The Age of the Ship of the Line: The British and French Navies, 1650-1815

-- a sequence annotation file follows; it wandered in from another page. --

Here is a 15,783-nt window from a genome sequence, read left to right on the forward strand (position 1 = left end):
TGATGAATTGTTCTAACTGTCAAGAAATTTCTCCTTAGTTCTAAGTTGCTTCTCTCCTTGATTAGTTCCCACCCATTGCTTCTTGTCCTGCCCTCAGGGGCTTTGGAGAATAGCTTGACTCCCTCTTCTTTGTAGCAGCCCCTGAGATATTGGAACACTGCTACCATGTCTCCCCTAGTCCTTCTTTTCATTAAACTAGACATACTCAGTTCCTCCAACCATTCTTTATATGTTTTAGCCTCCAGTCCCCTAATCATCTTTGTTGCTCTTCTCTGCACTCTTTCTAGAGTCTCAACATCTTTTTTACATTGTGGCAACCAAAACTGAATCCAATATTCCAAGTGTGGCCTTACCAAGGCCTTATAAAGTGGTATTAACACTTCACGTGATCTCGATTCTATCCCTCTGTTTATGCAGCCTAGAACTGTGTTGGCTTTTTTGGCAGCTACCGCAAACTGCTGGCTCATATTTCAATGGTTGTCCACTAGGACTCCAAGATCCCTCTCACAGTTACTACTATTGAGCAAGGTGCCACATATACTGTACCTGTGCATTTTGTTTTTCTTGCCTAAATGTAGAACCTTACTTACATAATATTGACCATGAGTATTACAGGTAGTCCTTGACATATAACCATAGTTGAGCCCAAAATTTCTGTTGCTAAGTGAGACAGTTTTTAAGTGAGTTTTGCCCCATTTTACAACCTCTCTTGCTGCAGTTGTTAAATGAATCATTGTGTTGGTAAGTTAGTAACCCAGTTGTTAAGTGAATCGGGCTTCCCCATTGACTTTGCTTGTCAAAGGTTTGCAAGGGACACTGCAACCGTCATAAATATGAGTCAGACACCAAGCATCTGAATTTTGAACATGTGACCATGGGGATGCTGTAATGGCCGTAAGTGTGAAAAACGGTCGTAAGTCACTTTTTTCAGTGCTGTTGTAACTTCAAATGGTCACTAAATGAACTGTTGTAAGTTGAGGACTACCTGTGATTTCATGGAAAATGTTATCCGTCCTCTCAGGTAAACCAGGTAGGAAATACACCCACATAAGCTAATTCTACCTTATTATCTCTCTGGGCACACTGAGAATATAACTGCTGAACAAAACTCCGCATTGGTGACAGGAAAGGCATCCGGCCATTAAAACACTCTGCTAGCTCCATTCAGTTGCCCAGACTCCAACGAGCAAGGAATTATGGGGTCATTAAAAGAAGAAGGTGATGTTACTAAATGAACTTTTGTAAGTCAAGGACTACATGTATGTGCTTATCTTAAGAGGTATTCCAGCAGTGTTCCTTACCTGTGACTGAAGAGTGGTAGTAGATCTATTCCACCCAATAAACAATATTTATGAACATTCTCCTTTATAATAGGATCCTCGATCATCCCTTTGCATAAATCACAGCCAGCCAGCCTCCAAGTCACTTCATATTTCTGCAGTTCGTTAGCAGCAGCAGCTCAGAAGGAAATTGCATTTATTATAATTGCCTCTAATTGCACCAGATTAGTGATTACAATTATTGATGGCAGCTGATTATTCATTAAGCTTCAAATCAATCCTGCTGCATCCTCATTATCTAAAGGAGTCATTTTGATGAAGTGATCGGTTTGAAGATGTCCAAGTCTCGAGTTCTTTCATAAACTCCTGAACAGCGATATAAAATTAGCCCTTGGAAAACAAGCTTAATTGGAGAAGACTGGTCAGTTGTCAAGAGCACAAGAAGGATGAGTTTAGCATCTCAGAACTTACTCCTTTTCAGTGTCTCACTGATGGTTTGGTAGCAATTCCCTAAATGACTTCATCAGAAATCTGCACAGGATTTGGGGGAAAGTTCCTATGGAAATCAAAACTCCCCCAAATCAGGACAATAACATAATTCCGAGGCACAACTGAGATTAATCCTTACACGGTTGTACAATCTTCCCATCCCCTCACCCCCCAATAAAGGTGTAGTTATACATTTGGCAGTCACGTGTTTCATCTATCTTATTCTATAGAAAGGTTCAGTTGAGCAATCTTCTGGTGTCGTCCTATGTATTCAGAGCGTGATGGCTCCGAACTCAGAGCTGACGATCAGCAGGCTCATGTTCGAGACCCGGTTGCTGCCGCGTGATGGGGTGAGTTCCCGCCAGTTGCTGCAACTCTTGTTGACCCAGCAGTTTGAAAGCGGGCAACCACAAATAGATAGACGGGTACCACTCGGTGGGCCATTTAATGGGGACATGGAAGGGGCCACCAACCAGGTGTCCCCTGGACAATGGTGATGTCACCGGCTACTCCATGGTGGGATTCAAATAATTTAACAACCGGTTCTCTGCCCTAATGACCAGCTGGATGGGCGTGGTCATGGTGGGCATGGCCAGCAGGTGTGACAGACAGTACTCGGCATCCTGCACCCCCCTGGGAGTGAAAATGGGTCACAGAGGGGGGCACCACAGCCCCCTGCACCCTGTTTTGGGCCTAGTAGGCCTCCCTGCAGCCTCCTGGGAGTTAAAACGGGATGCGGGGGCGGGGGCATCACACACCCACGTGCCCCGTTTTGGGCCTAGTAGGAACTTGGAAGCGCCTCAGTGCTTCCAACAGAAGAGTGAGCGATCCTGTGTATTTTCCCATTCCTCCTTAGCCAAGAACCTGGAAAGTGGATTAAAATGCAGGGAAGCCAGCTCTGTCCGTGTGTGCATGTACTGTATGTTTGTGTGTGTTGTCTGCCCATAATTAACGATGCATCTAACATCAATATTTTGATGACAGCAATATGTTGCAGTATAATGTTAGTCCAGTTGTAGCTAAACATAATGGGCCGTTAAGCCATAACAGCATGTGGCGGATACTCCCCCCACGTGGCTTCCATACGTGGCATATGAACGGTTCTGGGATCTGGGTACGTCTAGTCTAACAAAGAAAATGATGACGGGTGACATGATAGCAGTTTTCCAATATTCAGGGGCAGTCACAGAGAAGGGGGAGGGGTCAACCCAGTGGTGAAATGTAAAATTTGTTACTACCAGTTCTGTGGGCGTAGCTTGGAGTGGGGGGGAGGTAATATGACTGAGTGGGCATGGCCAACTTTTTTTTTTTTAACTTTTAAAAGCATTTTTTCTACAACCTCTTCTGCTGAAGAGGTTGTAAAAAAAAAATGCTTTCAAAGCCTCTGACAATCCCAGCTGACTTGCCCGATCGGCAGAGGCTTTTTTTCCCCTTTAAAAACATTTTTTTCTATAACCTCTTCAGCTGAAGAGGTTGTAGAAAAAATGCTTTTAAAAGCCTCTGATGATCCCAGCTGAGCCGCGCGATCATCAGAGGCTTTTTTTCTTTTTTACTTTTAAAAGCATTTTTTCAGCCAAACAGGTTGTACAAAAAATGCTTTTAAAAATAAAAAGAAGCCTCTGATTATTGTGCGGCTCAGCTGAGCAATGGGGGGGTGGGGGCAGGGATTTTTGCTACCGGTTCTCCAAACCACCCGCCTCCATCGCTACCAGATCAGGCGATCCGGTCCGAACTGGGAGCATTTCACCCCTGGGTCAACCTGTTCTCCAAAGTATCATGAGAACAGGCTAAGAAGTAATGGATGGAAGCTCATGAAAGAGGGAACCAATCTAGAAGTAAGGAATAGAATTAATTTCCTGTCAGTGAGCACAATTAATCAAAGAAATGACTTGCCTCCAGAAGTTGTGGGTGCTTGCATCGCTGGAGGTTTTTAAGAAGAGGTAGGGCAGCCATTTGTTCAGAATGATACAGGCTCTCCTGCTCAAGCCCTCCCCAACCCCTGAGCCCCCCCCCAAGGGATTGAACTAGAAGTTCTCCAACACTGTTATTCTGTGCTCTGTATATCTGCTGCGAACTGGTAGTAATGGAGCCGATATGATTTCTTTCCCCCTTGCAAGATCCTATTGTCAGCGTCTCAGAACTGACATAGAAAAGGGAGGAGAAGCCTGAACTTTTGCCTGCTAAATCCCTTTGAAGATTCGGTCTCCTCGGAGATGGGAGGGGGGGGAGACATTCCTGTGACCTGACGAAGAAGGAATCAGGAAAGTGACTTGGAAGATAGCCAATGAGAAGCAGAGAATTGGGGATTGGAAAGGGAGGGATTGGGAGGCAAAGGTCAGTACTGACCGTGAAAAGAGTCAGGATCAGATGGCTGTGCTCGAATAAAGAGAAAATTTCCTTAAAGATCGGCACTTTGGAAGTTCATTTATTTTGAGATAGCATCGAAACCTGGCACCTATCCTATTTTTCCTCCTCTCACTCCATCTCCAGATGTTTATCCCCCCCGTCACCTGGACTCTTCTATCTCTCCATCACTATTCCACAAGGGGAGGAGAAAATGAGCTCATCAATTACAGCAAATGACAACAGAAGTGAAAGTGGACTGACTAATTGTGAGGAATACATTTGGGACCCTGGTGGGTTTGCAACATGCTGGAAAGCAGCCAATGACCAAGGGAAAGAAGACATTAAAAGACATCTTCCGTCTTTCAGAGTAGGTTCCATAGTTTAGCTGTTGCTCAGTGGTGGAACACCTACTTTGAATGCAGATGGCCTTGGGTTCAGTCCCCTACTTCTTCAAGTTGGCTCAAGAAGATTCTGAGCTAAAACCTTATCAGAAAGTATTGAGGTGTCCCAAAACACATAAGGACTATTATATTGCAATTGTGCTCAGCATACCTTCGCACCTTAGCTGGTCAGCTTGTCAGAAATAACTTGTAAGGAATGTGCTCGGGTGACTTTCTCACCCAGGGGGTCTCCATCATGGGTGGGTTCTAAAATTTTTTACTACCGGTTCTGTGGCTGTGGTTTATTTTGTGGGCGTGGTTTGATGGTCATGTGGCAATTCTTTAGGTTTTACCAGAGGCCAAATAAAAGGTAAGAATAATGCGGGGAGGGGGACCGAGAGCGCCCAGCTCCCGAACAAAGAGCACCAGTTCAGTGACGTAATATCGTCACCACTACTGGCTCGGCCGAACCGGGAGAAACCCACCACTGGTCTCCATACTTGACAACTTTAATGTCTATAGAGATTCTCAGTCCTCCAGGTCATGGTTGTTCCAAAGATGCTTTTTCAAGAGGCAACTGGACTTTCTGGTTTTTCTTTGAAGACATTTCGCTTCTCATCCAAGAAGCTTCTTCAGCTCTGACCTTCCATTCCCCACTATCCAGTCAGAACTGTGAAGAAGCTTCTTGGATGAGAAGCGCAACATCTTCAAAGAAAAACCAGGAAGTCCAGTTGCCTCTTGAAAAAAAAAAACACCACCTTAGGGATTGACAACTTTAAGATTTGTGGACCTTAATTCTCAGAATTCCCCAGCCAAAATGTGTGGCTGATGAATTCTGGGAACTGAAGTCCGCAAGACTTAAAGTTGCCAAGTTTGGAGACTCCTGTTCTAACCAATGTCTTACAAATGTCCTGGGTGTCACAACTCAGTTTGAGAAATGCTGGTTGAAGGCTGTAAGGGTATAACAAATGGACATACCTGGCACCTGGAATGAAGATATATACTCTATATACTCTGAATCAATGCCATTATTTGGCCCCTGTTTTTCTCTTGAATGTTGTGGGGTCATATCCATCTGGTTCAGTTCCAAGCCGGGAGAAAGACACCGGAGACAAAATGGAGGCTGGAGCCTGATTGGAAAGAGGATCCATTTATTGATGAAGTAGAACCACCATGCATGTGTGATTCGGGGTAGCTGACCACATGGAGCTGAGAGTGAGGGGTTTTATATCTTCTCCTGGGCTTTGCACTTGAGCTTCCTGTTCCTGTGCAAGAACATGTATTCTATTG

The “ship of the line” was the equivalent of the battleship in navies in the age of sail. While numerous smaller types of naval vessels played critical roles in battle, blockading, and convoy protection, the large and heavily-armed ship of the line was the final arbiter when it came to maritime supremacy. Acclaimed naval historian Jonathan Dull takes the reader through the intricacies of warship design and construction in both French and British navies and the wars they and their allies waged from 1688 to the fall of Napoleon in 1815. Dull’s knowledge of the topic is encyclopedic, and he offers both the first-time researcher and the specialist a comprehensive study of these ships and the role they played in allowing the Royal Navy to dominate the world’s oceans at book’s end. I can think of no better tool for a writer wishing to publish in the ever-popular field of Age of Sail fiction than The Age of the Ship of the Line.